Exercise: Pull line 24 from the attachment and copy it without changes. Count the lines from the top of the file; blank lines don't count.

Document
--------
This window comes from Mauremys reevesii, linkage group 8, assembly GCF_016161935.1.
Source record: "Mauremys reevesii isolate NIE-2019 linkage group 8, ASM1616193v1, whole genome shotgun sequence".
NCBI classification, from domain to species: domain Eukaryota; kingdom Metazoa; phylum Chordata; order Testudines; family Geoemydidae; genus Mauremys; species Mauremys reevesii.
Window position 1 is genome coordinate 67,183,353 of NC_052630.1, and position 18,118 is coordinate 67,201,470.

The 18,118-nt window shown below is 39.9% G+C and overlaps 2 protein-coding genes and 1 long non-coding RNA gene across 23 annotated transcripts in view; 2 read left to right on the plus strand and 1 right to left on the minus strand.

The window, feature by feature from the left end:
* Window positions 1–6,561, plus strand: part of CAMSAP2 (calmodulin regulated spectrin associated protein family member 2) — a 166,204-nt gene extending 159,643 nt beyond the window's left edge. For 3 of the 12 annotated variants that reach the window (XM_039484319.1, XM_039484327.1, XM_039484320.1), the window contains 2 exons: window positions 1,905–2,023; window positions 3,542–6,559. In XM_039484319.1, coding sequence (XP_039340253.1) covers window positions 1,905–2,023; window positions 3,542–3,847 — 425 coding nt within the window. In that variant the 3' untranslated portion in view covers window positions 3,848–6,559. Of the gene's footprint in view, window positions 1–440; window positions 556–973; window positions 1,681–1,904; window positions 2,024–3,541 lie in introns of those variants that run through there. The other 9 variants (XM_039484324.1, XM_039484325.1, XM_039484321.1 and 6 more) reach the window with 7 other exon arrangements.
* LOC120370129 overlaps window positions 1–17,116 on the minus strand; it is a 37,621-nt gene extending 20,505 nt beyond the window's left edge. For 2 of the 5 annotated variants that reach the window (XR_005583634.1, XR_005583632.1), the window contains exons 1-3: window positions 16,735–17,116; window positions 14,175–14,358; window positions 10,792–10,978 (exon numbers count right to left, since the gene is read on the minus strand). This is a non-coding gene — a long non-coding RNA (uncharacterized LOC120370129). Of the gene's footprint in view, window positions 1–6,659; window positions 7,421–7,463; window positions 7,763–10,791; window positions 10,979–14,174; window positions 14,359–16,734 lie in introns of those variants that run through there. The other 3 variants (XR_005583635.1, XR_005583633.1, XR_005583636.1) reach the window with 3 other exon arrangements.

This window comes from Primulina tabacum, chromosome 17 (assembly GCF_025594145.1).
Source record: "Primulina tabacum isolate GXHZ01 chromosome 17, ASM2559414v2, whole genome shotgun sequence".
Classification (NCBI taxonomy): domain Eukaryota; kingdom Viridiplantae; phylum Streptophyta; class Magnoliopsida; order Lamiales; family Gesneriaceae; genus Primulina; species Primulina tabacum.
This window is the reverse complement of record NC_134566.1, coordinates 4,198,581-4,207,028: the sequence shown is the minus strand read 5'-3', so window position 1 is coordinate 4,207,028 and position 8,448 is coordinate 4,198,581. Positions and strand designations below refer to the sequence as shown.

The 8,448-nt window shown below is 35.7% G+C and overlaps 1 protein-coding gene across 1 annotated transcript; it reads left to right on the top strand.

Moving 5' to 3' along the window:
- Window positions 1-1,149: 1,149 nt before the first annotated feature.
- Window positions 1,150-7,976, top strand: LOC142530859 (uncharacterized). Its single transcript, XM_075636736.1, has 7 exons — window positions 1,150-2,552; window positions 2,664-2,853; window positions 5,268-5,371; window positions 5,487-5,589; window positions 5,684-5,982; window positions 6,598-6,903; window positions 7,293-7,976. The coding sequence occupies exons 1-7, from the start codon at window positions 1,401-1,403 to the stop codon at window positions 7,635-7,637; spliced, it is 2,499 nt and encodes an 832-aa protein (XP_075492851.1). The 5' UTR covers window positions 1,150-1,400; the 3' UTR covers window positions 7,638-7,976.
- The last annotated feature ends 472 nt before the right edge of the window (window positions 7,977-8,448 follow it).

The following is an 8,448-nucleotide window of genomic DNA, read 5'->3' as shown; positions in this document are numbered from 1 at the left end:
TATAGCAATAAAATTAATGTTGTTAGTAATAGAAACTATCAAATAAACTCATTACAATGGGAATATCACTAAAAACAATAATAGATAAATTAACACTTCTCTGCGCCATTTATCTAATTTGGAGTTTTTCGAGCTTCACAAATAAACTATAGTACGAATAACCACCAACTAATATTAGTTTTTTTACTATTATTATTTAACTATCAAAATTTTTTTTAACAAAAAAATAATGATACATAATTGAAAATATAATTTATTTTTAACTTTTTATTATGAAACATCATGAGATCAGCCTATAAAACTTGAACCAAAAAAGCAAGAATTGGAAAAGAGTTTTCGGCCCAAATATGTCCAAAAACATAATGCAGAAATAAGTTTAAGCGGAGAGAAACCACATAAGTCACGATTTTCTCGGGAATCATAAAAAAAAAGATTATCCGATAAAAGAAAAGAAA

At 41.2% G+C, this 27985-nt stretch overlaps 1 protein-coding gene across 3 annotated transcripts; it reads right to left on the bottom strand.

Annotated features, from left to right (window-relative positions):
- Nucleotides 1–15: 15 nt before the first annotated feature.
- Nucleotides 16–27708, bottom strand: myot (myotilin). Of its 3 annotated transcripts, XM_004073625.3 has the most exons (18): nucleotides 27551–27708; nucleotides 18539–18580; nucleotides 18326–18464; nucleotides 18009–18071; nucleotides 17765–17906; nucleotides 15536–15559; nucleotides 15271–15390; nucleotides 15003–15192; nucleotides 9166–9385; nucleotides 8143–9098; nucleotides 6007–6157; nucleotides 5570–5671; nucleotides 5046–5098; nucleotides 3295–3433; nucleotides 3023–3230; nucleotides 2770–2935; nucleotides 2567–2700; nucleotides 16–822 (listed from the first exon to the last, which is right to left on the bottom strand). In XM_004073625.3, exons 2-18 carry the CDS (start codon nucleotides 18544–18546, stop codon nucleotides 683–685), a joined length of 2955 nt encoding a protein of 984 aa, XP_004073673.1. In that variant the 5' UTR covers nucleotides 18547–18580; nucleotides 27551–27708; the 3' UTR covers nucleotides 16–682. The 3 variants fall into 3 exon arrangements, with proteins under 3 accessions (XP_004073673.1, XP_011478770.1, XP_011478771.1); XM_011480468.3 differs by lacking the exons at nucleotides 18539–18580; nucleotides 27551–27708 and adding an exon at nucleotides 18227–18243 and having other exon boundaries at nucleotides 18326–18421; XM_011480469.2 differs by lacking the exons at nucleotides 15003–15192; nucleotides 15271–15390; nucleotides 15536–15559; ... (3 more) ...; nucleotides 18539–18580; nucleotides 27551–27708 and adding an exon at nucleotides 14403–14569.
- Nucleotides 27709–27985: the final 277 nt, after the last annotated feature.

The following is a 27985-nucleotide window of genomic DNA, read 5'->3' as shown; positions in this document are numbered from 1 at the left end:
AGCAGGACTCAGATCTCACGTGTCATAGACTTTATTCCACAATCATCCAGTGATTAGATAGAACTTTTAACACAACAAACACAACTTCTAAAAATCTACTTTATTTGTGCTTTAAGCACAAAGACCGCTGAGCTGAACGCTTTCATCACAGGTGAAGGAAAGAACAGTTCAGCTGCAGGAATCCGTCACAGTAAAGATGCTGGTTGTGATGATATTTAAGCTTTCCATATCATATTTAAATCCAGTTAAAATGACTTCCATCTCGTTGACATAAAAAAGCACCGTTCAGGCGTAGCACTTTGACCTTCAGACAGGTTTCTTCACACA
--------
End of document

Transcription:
- Nucleotides 27709–27985: the final 277 nt, after the last annotated feature.